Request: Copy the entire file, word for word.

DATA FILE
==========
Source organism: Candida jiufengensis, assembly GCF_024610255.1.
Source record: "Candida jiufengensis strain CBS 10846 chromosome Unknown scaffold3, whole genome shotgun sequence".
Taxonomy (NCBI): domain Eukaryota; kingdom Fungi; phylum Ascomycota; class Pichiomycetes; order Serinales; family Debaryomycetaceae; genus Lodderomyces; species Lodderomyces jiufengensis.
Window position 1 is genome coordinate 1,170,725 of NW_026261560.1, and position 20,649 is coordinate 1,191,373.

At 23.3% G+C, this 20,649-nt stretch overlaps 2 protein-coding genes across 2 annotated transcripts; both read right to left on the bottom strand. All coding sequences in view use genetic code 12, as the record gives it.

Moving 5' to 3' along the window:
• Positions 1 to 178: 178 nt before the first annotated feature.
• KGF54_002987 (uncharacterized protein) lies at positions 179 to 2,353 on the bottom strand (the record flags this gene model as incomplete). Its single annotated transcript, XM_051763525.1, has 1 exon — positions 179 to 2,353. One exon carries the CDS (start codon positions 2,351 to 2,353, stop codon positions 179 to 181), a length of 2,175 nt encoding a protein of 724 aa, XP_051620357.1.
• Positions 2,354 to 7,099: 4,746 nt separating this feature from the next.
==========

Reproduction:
Source organism: Candida jiufengensis, assembly GCF_024610255.1.
Source record: "Candida jiufengensis strain CBS 10846 chromosome Unknown scaffold3, whole genome shotgun sequence".
Taxonomy (NCBI): domain Eukaryota; kingdom Fungi; phylum Ascomycota; class Pichiomycetes; order Serinales; family Debaryomycetaceae; genus Lodderomyces; species Lodderomyces jiufengensis.
Window position 1 is genome coordinate 1,170,725 of NW_026261560.1, and position 20,649 is coordinate 1,191,373.

At 23.3% G+C, this 20,649-nt stretch overlaps 2 protein-coding genes across 2 annotated transcripts; both read right to left on the bottom strand. All coding sequences in view use genetic code 12, as the record gives it.

Moving 5' to 3' along the window:
• Positions 1 to 178: 178 nt before the first annotated feature.
• KGF54_002987 (uncharacterized protein) lies at positions 179 to 2,353 on the bottom strand (the record flags this gene model as incomplete). Its single annotated transcript, XM_051763525.1, has 1 exon — positions 179 to 2,353. One exon carries the CDS (start codon positions 2,351 to 2,353, stop codon positions 179 to 181), a length of 2,175 nt encoding a protein of 724 aa, XP_051620357.1.
• Positions 2,354 to 7,099: 4,746 nt separating this feature from the next.